Seven tips on how not to vote
As I’ve listened to my Australian friends talk about the upcoming Federal Election, one thing has become clear: no election in living memory seems to have inspired so much apathy and disappointment towards the major parties. Without commenting on whether or not this sense of frustration is warranted (which it absolutely is), it’s obvious that many people are feeling disillusioned enough to even question the value of their vote. But is that a healthy way for anyone (let alone Christians) to approach the privilege of casting a ballot? How should Christians approach the God-given opportunity to vote?
Having looked at a biblical view of government and a biblical view of interacting with government in the first two parts of this series, what about our vote? How should we vote – and how should we not vote? (Sorry, I’m not going to tell you WHO to vote for!)
I suppose a prior question for some people is: Should I vote at all? Australia is one of only (around) 12 countries with enforced compulsory voting, so whether to vote is a real consideration for many, many people. I don’t think the Bible gives us clear instruction on this, though I would suggest that since, as we’ve seen, Christians are to be good citizens, more often than not this will mean at least enough engagement with the political process to make an informed decision and turn up to vote. It’s not sinful not to, but the motivation behind not voting could well be something that the Bible’s teaching corrects.
So then, how not to vote (followed by how to vote in our next post):
Don’t vote for someone because you’ve ‘always voted that way’. Our voting patterns can often be formed by things like family heritage, geographical location, or our own sworn allegiance. But if our higher allegiance is to God and his word, if we believe that politicians and parties are fallible and can potentially change and move in unhelpful directions, then simply voting for someone because you have before would not seem to be a thoughtful Christian vote. Incidentally, if this is right, it may mean that it’s unwise to be a member of a particular political party (if party membership entails always voting for that party – which, presumably, it would).
Don’t vote with cynicism. It can be easy to disengage from the political process and become overly cynical because our politicians let us down in some way, or because we listen too much to the media (which makes a living off political cynicism). We don’t unthinkingly follow our leaders on everything – cynicism is different to criticism. But we do need to remember that our leaders are appointed by God, and that as good citizens and thoughtful Christians, we will avoid the cynicism that comes so naturally. I suppose in a voluntary voting system, cynicism might be most often expressed by not voting at all – but it takes many other forms, all of which I think are unhelpful.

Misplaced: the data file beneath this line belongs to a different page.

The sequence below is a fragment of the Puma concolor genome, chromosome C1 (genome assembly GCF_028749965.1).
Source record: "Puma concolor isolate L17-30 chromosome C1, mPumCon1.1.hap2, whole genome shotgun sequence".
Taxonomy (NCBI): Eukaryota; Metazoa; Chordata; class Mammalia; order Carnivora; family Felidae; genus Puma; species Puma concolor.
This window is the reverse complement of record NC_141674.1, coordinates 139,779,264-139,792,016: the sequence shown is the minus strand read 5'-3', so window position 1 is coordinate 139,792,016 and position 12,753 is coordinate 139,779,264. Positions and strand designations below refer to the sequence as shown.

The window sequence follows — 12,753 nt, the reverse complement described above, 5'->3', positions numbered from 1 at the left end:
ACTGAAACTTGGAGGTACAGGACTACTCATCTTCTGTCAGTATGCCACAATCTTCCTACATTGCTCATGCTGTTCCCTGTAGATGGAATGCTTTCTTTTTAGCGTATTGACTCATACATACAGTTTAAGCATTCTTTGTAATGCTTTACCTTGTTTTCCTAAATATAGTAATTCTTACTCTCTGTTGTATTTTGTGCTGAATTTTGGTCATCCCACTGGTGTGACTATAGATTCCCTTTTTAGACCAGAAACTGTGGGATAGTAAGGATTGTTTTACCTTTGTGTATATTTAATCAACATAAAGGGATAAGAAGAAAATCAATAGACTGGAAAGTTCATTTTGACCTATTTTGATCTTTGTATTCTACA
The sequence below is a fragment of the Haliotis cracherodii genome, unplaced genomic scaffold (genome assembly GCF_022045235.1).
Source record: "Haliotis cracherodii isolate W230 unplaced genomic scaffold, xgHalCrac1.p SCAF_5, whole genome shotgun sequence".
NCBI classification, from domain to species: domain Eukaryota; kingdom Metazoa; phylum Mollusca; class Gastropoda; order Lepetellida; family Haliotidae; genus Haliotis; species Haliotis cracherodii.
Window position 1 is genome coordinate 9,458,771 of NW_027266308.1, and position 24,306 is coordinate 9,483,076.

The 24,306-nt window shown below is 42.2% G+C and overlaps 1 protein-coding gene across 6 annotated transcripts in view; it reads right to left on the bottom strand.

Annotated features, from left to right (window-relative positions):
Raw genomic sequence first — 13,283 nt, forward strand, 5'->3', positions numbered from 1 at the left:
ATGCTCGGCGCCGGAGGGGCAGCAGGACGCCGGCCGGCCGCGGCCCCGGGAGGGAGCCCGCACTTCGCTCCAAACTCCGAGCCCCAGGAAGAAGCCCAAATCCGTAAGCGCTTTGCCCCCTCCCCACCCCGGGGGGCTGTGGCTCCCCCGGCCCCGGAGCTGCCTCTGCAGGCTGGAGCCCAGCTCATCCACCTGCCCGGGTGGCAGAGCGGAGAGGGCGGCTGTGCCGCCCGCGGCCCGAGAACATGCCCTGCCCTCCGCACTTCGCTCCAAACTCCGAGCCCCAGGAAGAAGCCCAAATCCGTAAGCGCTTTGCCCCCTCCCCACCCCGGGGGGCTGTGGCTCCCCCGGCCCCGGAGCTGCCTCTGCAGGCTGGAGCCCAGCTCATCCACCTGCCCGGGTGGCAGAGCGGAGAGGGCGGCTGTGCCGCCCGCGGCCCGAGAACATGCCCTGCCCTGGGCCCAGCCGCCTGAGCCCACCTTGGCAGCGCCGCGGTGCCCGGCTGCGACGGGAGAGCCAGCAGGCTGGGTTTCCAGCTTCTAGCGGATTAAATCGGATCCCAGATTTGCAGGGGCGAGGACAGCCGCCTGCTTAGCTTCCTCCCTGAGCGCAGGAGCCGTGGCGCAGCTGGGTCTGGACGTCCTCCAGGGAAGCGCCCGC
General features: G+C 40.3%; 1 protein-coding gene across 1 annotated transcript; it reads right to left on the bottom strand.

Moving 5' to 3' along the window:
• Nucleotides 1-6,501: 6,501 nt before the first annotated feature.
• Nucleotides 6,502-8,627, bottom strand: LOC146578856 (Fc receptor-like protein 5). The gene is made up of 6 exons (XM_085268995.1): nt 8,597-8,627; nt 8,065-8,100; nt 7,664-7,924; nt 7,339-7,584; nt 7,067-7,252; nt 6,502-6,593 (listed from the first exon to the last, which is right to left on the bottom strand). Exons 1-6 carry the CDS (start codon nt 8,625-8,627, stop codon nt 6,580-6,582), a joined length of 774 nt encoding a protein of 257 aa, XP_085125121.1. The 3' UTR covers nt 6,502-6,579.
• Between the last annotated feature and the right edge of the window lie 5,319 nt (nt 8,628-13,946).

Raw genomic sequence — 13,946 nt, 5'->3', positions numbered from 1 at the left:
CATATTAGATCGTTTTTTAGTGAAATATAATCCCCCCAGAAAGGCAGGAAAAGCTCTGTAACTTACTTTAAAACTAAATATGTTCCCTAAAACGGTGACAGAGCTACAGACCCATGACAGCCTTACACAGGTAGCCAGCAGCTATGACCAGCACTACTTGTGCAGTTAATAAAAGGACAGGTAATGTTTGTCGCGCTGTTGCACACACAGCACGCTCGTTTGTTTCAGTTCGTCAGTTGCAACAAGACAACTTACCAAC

Don’t vote for someone just because they’re Christian. A candidate’s faith might be a factor in your decision – maybe even a major one. But I want to suggest that, given the Bible’s picture of government, shared Christian faith is not reason enough to vote for someone. We saw from Romans 13 that governments are legitimate whether or not they are ‘Christian’ (whatever that would mean for a whole government). The same is true for individuals. Personal faith in Jesus and an intimate knowledge of his word can obviously help, but in itself this is no guarantee that the person will make a good politician, or that their presence will equal more peace and prosperity for our nation. Most of the Christians I know (myself included) would make terrible politicians.
Don’t vote to impose Christianity on our society. Romans 13 and 1 Timothy 2 make clear that imposing a belief system on society is not the role of government. Pray in line with 1 Timothy 2, but don’t think that secular governments can advance the cause of the gospel directly in themselves. Don’t expect it, or even want it, from your leaders. Advancing the gospel is not the government’s job (it’s the job of churches, para-church ministries and individual Christians).
Don’t vote superficially. We live in an age of soundbites and slogans, where the best-looking politicians are often the most successful. Christians need to apply their worldview by looking beyond those things and thinking seriously and deeply about who to vote for. Superficiality is poisonous to theology and a right understanding of God, and it can be just as poisonous to effective politics.
Don’t allow your vote to divide the body of Christ. However you choose to vote, however passionate you are that your candidate is THE candidate and anyone who can’t see it is a raving lunatic – somewhere a sensible Christian brother or sister will disagree. What unites you to them remains far more important than what divides you politically. Don’t let your politics ruin your Christian fellowship.
Don’t vote selfishly. In much of Western politics people’s votes are essentially for sale. The biggest tax cut or the biggest financial helping hand will usually sway people’s decision. Compassion and justice might get a look in somewhere, yet they’re a long way down the list. But a Christian’s first motivation should not be financial – and, more importantly, it should not be self-centred in any way. Don’t vote just for yourself and your own self-interest.